As members of a society that closely connects/controls its members through various and multiple relationships/ties, we, Koreans, are not that particularly interested in people not to mention individuals. People are entities that we brush up to and deal with on a minute to minute basis.

As we are constantly in a collision distance with other people, the inner workings of individuals beyond the context of their functions relative to ourselves are not an interesting subject to Koreans whether within or beyond the boundaries of entertainment.

In other words, we do not really like people in general!

The Korean acting style represents this psyche and tastes. Thus, Korean dramas focus on portraying outward actions by the character whether it be anger, sorrow, or joy. The causes/inner workings of the characters and their actions are barely inferred to since the audience is not interested in them.


Closing comments
So, that is why the acting in Korean dramas is the way it is.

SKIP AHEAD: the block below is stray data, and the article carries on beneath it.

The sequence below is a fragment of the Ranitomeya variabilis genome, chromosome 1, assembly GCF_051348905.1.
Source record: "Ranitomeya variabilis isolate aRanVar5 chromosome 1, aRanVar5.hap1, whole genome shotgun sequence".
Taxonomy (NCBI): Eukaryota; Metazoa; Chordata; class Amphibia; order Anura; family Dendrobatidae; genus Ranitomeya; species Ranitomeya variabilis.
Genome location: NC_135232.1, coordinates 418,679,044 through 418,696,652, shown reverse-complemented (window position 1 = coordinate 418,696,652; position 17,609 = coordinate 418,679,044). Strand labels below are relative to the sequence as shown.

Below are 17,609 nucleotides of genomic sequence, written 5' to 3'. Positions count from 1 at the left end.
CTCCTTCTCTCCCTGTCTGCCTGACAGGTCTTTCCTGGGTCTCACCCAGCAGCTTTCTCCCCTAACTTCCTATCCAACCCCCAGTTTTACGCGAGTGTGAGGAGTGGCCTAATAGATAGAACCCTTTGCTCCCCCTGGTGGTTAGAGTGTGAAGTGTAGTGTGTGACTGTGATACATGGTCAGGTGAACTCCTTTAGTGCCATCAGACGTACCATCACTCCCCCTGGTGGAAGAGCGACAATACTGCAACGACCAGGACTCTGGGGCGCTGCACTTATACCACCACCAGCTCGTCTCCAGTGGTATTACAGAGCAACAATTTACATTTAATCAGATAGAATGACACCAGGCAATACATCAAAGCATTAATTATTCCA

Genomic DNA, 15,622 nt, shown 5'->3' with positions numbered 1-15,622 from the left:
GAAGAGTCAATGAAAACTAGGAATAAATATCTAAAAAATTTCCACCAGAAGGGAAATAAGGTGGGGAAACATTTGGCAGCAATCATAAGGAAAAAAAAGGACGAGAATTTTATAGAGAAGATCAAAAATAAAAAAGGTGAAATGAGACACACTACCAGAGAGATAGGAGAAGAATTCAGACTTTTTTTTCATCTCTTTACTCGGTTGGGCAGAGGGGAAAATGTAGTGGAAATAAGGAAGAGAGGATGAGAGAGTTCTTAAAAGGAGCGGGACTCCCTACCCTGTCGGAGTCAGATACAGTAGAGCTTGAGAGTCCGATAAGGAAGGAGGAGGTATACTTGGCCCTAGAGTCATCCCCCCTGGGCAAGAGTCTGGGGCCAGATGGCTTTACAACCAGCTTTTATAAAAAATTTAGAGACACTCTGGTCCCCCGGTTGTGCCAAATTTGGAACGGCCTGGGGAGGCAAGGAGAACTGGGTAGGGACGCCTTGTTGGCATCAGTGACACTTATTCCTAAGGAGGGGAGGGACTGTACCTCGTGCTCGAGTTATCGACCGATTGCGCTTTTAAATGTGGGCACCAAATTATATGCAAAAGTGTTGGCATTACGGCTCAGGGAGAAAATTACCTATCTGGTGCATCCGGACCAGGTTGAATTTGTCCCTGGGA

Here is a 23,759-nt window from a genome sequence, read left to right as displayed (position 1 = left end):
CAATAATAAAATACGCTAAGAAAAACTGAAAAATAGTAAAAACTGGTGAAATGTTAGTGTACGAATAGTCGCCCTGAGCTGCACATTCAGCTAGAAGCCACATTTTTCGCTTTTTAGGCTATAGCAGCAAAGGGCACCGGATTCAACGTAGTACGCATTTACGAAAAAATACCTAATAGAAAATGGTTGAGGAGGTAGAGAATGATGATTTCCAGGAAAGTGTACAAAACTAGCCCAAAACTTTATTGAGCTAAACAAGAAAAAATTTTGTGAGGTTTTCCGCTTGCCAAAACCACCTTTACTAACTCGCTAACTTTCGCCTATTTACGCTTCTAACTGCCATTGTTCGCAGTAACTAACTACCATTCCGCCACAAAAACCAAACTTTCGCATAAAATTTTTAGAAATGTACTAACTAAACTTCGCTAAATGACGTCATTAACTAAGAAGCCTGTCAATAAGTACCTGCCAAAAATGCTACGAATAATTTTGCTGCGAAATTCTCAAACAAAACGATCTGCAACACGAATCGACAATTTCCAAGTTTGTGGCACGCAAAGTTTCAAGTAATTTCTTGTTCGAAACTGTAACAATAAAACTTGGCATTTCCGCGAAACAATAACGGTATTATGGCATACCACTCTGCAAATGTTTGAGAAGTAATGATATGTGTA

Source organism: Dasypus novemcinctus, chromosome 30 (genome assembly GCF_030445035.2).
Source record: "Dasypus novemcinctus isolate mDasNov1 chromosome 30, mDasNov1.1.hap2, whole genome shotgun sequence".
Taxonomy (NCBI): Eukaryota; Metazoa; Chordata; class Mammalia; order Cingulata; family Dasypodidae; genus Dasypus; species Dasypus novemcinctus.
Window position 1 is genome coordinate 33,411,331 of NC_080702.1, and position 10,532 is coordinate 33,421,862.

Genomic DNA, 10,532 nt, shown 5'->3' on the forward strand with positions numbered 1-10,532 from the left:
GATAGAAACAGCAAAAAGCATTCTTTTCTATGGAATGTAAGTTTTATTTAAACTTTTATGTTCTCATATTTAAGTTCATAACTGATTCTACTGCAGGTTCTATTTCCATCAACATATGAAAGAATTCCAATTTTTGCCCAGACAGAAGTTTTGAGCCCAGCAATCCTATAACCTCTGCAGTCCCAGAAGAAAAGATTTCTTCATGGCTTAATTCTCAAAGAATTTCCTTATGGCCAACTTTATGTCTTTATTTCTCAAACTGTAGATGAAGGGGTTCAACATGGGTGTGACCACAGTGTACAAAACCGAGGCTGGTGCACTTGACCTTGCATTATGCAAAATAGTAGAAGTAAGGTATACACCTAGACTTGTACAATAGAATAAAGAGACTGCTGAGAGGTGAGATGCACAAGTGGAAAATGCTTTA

Thank you for reading the third class of K-drama 101: Acting and the lack of love for individuals in Korean drama.

Have a great Holiday season!

5 comments:

  1. That was so insightful and helped to explain my frustration with characters sometimes. I think I can enjoy my dramas in a different light now.

    ReplyDelete
  2. A Korean in AmericaDecember 27, 2013 at 1:55 PM

    thanks. all my articles are gold! Spread the word!

    ReplyDelete
  3. That's an interesting perspective I hadn't quite thought out. I do see how in some dramas the characters are very flat, but then in some dramas I really feel that I get to know the characters, like in That Winter the Wind Blows or something. But then there are characters who I just can't understand, like most of the ones in Miss Korea.

    ReplyDelete
  4. Verrrry interesting! I watched Lost a few years before I got into K-drama. But now that I look back I feel like the story of Sun and Jin is an actual K-drama within a Western show. LOL. Thanks for giving us more insight into the Korean mindset.

    ReplyDelete
  5. Thank you for this article. It helped me understand a lot of what bugs me when I watch Korean dramas especially family dramas. So many characters feel like puppets being used to tell a story instead of real people with real lives. It seems to be more so with dramas that target older audiences, which I think happens in J dramas too.

    ReplyDelete